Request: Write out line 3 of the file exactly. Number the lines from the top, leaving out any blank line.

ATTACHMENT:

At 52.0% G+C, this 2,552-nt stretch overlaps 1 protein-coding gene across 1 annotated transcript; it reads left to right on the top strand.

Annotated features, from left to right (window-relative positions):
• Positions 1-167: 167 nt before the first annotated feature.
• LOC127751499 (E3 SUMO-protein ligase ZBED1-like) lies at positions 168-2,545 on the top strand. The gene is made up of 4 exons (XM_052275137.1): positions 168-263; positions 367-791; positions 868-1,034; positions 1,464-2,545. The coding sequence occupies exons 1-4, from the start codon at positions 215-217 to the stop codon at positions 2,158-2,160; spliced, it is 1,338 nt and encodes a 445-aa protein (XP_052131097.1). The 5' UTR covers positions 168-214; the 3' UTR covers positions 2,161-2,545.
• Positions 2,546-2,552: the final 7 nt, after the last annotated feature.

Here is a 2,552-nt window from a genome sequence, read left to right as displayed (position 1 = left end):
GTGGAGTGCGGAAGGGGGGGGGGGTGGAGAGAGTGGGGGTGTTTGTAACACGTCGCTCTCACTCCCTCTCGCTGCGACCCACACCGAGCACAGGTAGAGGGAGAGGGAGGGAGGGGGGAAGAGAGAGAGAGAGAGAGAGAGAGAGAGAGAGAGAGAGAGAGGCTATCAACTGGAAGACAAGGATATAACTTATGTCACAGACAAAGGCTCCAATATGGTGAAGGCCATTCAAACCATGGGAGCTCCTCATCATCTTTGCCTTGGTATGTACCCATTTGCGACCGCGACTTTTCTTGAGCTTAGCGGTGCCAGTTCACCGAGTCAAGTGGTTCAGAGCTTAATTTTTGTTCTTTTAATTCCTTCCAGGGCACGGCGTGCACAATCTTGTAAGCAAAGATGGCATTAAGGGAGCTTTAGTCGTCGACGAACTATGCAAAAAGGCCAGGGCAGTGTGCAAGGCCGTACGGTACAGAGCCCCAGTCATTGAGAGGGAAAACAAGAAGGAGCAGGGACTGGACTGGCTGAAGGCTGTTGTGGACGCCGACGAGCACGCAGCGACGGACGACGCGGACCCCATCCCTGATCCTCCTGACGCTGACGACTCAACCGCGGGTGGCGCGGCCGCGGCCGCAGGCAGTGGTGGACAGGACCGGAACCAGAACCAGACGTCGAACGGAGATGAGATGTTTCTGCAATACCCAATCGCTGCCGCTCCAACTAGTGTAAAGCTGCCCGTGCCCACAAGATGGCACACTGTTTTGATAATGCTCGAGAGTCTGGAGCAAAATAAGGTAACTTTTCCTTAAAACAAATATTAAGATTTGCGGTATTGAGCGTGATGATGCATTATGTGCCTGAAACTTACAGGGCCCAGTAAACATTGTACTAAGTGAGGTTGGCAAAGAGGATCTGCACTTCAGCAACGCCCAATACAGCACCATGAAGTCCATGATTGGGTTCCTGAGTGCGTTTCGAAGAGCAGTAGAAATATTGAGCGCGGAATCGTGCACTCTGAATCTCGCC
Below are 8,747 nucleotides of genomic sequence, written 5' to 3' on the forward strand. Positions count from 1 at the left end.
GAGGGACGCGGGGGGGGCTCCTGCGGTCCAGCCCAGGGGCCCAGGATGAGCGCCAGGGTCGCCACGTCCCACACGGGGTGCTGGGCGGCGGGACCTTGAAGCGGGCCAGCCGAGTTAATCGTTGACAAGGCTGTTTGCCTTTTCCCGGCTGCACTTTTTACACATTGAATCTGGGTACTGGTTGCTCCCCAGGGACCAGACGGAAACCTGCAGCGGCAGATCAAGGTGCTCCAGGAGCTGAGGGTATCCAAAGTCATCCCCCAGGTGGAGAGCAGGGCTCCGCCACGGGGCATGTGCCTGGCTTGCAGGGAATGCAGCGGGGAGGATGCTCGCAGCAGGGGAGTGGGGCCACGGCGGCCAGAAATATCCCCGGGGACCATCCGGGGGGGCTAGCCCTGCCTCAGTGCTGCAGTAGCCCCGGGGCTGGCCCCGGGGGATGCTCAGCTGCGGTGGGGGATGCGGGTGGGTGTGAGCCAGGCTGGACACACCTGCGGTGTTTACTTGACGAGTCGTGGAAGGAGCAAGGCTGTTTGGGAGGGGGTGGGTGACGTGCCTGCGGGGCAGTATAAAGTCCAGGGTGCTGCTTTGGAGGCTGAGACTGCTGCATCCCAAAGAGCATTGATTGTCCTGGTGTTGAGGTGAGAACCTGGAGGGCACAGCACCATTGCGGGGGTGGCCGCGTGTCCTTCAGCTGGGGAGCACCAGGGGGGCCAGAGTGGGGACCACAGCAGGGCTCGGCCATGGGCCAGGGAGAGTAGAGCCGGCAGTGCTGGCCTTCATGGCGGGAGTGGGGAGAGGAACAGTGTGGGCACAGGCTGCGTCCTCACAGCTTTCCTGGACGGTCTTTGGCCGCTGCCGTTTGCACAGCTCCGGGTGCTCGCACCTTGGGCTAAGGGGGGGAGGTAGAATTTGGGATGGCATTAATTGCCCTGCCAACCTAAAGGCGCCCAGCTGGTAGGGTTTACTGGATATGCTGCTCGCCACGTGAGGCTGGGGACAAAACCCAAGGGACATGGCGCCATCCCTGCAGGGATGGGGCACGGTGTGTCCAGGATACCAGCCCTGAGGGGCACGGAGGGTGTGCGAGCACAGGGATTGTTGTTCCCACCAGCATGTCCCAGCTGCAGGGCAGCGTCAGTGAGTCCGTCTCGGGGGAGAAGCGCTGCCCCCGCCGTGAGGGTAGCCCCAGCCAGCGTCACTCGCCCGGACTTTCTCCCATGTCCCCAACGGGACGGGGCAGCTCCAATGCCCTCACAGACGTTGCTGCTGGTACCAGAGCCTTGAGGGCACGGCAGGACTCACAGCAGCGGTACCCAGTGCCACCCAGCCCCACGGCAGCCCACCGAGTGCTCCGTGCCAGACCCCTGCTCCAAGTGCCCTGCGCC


• Positions 1-167: 167 nt before the first annotated feature.